Virginia Postrel’s indispensable Twitter feed points us to a fascinating interview with Duke sociologist Kieran Healy. He begins by suggesting that the distinction between gift-giving and market exchange isn’t as clear-cut as is commonly understood:
Incentives are not incompatible with the kind of moral obligations associated with donation. We may wish for a bright line between virtuous gifts and selfish markets, but the boundary is constantly crossed, in both directions.
For example, gifts can be easy vehicles for getting people in your debt, or obtaining something for free, and people calculate very precisely what the “right” amount to spend on a present is when birthdays or holidays come around. On the other hand, markets routinely have strongly moralized aspects, as we take care to pay people in ways that signal our esteem for them. We discreetly reimburse people for their time, or give them an honorarium, say, rather than paying them in cash by the hour.
A lawful market in organs would probably be considered more legitimate if it resembled a gift exchange, as we see already taking place in the case of human eggs, where the language of donation predominates even though the eggs are bought and sold and prices are widely advertised. However, even today, with the exception of kidneys, you can’t get a transplant unless you have the insurance to pay for it, despite others’ willingness to donate their organs. So why should people feel any obligation to give to a system that serves those who need it so poorly?
Later in the article, Healy discusses the “magical thinking” that underscores our system of credit:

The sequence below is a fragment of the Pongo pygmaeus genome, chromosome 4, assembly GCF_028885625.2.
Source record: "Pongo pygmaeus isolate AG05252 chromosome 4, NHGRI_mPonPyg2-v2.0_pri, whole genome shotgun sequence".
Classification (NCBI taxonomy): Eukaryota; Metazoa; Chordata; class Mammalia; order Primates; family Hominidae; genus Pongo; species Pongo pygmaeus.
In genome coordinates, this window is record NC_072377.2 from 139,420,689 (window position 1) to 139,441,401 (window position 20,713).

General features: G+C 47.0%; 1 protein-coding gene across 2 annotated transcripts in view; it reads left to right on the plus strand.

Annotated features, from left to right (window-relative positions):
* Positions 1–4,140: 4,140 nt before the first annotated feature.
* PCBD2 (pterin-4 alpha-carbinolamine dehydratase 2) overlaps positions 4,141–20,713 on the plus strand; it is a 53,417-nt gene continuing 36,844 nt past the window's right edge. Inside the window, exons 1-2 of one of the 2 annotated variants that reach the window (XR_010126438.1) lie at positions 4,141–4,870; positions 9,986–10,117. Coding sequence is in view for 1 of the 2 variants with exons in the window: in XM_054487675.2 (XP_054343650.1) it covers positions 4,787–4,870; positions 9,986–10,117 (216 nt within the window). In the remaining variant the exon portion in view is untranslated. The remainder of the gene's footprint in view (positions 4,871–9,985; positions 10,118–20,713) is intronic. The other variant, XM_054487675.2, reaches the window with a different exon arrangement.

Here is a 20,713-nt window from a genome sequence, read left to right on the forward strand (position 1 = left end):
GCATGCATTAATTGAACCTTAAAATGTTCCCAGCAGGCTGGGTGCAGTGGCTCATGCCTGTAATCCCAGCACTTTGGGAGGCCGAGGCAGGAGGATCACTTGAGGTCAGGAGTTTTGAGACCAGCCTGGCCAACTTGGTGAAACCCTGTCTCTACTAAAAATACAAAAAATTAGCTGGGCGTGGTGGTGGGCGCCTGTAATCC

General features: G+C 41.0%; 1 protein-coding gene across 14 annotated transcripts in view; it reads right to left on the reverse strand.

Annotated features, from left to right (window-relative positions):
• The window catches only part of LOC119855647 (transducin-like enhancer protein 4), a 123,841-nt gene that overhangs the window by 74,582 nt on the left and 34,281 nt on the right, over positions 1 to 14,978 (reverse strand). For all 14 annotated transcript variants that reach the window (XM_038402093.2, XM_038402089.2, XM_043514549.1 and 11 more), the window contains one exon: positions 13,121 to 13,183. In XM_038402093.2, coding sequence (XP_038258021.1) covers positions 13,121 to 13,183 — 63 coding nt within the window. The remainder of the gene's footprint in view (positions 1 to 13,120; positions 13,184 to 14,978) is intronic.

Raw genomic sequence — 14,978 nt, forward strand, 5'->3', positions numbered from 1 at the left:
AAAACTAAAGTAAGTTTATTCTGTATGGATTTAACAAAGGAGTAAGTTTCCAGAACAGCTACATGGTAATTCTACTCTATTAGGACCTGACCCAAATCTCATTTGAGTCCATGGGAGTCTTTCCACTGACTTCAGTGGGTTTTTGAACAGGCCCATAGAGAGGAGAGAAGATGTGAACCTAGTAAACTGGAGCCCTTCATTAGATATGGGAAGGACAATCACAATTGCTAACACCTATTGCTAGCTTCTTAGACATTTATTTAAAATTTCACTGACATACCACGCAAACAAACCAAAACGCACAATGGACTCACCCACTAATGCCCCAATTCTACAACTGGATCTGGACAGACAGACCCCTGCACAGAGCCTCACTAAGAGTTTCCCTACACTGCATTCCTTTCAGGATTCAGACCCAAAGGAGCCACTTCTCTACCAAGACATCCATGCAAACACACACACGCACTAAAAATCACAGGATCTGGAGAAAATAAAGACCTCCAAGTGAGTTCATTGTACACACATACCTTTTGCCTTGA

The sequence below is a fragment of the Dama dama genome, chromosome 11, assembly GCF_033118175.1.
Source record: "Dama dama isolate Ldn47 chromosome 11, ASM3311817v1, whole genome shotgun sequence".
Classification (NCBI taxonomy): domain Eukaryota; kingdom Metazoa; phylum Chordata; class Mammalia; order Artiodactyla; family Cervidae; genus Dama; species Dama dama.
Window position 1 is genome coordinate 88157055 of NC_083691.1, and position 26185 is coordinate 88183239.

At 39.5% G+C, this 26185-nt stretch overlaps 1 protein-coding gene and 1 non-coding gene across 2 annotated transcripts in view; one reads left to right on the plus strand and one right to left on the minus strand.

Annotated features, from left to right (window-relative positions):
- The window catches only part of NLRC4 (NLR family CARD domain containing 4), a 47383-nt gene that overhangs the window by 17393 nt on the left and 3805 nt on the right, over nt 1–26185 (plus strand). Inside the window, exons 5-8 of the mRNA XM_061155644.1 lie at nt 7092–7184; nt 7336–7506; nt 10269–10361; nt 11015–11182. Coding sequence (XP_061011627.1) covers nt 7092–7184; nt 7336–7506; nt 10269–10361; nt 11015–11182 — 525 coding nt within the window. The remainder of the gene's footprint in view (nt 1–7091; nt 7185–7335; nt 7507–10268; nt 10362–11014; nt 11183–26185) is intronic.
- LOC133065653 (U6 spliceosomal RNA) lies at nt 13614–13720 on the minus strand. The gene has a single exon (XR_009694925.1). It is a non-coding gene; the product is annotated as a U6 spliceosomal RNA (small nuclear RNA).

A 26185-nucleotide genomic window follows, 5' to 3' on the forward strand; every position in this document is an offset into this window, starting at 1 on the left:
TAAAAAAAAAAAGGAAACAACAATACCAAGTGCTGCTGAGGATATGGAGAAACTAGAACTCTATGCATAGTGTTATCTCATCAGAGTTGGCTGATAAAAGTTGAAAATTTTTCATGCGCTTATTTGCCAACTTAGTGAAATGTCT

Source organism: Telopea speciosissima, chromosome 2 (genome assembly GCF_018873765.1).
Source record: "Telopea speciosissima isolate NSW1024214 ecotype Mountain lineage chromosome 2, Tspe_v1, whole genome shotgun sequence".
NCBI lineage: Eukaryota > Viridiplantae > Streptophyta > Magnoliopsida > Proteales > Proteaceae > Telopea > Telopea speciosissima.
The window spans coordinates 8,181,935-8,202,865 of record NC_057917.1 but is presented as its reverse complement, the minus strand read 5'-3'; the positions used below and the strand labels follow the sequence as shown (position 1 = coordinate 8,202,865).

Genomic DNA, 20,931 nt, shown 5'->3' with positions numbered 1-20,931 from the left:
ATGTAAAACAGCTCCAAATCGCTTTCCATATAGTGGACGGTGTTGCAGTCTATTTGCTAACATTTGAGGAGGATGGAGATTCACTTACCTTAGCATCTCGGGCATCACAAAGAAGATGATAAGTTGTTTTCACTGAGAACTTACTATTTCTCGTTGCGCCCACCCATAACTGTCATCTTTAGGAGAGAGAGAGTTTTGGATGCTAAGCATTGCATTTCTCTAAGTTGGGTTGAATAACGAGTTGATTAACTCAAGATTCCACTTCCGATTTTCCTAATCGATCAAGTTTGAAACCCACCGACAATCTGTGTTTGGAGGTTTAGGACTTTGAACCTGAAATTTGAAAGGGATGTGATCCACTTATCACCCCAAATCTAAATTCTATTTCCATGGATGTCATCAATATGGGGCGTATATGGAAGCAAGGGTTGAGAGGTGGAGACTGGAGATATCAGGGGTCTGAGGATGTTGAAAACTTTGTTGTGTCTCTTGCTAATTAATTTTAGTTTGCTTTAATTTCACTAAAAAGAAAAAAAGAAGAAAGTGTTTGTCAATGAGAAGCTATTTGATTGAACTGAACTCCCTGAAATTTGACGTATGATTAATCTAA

“Compare how credit-worthiness is considered in the consumer credit market versus that of business credit,” he says. “A business gains credit, fails, and goes bankrupt, and we write this off as simply a bad investment or due to the vagaries of demand and supply. But if a person does the same, it’s often seen as a moral failing. Not being credit-worthy is something akin to not being trustworthy.”
Moral standards of market exchange for individual and commercial credit have different bases and different implications. “But,” Healy says, “the credit crisis brought the two uncomfortably close together, as banks ‘rationally’ wrote off investments while they excoriated borrowers for walking away from the ‘solemn obligation’ of their mortgages.”
The trend in modern society to quantify value through scores and rankings, on everything from movies to colleges to physicians, is not necessarily bad or good, Healy says. He seeks to determine the sources and social impacts of these trends.
The interview concludes on an extremely important point, which defenders of a market economy would do well to keep in mind:
In the end, standards and ratings work because they help simplify the information cascade that we deal with each day. But their ubiquity does not necessarily mean they are accurate. “Ranking systems need not be any good,” Healy says. “What matters is that such tests are accepted as legitimate, even by those who try to game them. This makes it all the more important that those who follow ratings peel back the curtain to see exactly what these standards are based upon.”
We’re living through a moment in which the legitimacy of many aspects of our financial system are under sustained attack. One approach is to defend the financial system in toto, despite its manifest failures. Another is to seek to enhance its legitimacy through reform. And then another is to use the perceived illegitimacy of the financial system as the entering wedge of a broader attack on the market economy.